Conscientious Clothes Shopping for Kids

As you know from previous blogposts, I am concerned about the clothes I purchase, not just for myself, but for my kids as well. I have four kids, so this can be quite a challenge. I fear that I may have given you the impression that I am unsympathetic to the plight of the average mom, who finds herself having to clothe her kids on a limited budget. The last thing I want to do is guilt-trip another sister in motherhood! We’ve all got enough on our minds without the added stress of outside shaming and berating! I also want to make it perfectly clear that I am learning about this, and sharing what I learn with you, not to “teach” you a lesson in consumer responsibility, but to invite you to join me in my quest to be a more conscientious buyer. When I write I am writing for myself as much as I am for you. I don’t want you to feel guilty for what you buy, I just want to shed some light on alternatives that might bring about more lasting solutions and a more wholistic approach to shopping, if that makes sense.

boys brother children country
Photo by Kat Jayne on Pexels.com

I have written before about why I think we need to shift our concern for fashion from a purely esthetic perspective, to one of fairness and sustainability. Having four kids myself I’ll be the first to admit that this can be quite a costly endeavor. So I have suggested going for used clothes, preferably purchased at a charitable non-profit, though I do know from first hand experience that you get a much wider selection in for-profit shops, since they have the resources to collaborate with other charities and make their bins available country-wide. The prices tend to be higher in for-profit shops, due to the labor involved, and the fact that they need to make a profit on top of their charitable donations. When shopping at for profit stores I wait for their sales, which normally range between 30 and 50%, and I subscribe to their email list, so I can get notified ahead of time, to be able to know what I need to purchase, and then try to go on the members advance sale, which provides an opportunity to get a wider selection than going on the regular sale days.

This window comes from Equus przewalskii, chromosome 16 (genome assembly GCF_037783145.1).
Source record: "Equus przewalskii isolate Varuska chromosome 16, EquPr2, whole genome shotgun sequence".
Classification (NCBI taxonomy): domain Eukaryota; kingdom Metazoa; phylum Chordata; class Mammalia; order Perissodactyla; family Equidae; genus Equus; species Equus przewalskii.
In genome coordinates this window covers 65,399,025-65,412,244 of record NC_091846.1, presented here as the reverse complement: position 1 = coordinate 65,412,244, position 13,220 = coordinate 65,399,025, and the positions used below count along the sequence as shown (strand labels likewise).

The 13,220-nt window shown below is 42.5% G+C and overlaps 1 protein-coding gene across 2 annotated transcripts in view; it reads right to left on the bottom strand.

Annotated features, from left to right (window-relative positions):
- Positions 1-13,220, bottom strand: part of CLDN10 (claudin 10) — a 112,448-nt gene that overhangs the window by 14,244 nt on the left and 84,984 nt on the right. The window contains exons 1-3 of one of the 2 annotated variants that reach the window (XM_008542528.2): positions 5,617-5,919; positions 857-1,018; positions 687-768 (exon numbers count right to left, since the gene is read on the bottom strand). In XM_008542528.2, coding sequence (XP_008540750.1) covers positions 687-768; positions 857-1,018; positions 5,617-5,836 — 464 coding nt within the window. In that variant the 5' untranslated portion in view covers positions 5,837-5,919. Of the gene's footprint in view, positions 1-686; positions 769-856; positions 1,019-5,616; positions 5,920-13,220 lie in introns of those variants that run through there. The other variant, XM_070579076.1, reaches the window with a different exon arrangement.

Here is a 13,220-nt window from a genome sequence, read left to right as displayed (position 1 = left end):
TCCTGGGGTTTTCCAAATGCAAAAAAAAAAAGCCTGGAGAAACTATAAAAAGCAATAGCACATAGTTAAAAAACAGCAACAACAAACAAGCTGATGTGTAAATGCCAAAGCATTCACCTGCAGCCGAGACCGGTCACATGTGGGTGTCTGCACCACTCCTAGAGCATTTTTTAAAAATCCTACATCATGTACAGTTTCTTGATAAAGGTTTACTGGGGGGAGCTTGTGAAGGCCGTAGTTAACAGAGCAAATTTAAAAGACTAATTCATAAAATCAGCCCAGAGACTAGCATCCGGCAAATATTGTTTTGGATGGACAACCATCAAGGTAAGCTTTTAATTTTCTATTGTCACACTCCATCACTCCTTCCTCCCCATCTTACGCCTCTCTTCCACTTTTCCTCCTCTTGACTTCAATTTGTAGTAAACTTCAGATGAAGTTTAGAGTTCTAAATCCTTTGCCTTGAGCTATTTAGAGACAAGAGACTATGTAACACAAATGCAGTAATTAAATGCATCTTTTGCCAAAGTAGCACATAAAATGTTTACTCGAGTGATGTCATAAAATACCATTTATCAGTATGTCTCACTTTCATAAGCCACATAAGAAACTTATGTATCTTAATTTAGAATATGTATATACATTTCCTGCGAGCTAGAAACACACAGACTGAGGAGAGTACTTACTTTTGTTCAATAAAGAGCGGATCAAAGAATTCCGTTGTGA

person wear green jacket
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Nonetheless, we do choose to buy new three to four times a year (for the two Eids, for birthdays, and for the beginning of school), and we purchase all our underwear (including undershirts, long johns, pjs, and socks) new, no matter what. You occasionally find new items in used clothing stores (still in packaging or with tags, this is where I get my compression stockings, as they are ridiculously expensive otherwise), but that’s the exception, rather than the norm. Just these items can really add up to quite a bit of money in a year, and for a family of six, all the more so. I have frequently purchased in the clearance racks and open-package bins of my local supermarkets in the past, because that’s the easiest and cheapest way to get what I need when I need it. Because I’m becoming more conscientious of the message this is sending to these mega-businesses, and because I’ve come to learn that the ones I’ve shopped at regularly engage in some sort of unethical labor practices, on top of the fact that they are putting local vendors out of business, I am constantly seeking out better alternatives.

group of children walking near body of water silhouette photography
Photo by ajay bhargav GUDURU on Pexels.com

I am happy to say that there is one place that has frequent blowout sales, good quality, and strong ethical standards when it comes to sourcing and labor practices, they claim to have local oversight (not just contract without accountability), and they don’t allow for subcontracting (which is where a lot of the abuses happen). This company is available in North America, but sells online all over the world, and it’s called Gymboree. We have two shops near me, and I have purchased from them before with great satisfaction (the clothes that I bought for my oldest were still fit for regular wear by the time they reached my youngest: that’s durability!). They only sell clothes up to size 12 (as in 12 years old), but that covers the most demanding years (unforgiving stains, holes in the knees, growth spurts, etc.), and they also sell underwear! I have already shared with you my favorite place to shop for women’s clothing: Shukr, so I won’t go any further on the women’s side in this post, also because I’m planning a summer post for mesdames.

Until next time, I wish you conscientious shopping,

One Sister

 

 

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